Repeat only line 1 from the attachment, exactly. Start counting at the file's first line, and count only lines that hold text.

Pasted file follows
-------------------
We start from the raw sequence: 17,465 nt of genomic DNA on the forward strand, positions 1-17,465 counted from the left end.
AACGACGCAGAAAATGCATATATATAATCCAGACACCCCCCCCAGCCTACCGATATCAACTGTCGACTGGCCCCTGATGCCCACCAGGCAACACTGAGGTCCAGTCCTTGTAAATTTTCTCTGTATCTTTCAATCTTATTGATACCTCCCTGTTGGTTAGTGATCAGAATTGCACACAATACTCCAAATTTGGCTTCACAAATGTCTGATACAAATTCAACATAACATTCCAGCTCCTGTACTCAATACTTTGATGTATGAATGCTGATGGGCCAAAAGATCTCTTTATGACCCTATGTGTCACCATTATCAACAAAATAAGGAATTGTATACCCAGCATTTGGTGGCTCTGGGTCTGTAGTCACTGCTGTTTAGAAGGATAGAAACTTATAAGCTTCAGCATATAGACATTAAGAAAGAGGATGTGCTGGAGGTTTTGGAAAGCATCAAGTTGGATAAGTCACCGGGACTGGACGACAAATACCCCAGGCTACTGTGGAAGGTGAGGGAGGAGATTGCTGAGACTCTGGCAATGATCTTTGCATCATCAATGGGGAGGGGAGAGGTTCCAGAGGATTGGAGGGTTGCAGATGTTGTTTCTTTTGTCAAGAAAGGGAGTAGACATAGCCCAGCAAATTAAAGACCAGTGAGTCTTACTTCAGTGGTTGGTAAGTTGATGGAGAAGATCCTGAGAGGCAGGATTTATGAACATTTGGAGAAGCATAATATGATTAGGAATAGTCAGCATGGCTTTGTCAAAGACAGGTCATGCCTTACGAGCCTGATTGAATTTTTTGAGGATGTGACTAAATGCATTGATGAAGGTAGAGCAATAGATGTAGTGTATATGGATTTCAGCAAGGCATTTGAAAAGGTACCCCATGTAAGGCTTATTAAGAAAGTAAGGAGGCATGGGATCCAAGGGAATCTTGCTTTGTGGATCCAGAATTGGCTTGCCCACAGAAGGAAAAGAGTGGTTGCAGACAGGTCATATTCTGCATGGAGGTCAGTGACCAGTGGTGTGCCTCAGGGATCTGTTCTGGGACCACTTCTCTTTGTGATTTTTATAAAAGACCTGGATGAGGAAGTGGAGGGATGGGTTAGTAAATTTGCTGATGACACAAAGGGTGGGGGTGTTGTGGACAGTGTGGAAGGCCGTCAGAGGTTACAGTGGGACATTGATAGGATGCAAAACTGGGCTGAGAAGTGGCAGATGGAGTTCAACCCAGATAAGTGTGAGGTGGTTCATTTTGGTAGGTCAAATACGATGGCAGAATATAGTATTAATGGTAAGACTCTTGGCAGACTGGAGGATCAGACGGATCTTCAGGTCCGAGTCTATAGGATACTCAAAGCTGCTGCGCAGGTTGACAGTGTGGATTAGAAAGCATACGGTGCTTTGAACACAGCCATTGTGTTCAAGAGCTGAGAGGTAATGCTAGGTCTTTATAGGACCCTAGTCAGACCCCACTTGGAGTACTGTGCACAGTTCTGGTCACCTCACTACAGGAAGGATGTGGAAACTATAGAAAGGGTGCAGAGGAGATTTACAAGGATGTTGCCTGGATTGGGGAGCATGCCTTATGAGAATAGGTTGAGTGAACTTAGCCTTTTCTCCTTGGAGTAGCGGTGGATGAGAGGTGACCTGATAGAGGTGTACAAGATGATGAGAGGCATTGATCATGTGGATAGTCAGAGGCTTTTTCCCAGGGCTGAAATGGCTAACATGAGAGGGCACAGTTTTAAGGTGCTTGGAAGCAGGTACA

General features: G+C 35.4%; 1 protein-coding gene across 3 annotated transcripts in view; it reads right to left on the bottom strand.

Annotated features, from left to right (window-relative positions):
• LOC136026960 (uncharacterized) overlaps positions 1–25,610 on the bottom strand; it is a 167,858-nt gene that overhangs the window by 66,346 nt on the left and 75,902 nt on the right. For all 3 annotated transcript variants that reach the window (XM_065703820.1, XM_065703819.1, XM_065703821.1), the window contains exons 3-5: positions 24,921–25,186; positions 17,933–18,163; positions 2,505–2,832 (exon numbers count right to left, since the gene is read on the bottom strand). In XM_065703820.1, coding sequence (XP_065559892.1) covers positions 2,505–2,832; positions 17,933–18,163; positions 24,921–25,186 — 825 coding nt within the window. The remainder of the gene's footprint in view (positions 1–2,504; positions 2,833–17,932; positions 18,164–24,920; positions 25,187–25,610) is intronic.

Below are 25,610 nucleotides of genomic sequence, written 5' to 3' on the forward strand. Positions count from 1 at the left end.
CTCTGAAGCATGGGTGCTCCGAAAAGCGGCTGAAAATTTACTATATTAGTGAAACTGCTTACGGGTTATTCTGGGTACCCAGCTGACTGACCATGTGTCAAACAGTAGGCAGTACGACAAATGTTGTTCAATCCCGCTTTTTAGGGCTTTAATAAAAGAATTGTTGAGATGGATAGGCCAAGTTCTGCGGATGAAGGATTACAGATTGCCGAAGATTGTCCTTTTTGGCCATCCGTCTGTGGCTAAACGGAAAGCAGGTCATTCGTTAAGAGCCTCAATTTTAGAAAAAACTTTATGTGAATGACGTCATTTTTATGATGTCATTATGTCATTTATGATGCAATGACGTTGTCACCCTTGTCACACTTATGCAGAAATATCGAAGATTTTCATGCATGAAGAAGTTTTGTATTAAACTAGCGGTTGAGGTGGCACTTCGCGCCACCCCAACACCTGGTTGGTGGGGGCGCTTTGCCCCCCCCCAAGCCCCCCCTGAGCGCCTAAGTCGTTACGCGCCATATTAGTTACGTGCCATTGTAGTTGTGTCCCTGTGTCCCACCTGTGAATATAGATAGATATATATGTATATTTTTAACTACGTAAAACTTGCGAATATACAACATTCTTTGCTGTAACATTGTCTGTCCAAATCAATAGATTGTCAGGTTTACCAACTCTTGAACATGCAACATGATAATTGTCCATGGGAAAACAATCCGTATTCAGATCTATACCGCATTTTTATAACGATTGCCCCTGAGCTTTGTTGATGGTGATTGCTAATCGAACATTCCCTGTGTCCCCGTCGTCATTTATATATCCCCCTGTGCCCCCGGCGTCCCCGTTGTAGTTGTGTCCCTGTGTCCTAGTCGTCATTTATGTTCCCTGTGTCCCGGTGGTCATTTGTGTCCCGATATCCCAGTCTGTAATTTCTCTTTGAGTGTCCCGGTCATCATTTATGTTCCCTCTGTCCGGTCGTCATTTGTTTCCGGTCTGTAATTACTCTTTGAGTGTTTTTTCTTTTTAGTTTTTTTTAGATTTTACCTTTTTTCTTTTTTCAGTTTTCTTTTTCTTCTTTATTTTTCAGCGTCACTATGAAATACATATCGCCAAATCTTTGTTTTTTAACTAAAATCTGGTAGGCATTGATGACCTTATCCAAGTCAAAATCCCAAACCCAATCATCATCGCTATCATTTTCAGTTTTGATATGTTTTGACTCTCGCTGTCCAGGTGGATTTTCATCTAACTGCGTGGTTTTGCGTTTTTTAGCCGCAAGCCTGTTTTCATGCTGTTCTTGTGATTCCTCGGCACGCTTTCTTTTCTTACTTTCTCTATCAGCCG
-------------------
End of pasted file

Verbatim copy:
We start from the raw sequence: 17,465 nt of genomic DNA on the forward strand, positions 1-17,465 counted from the left end.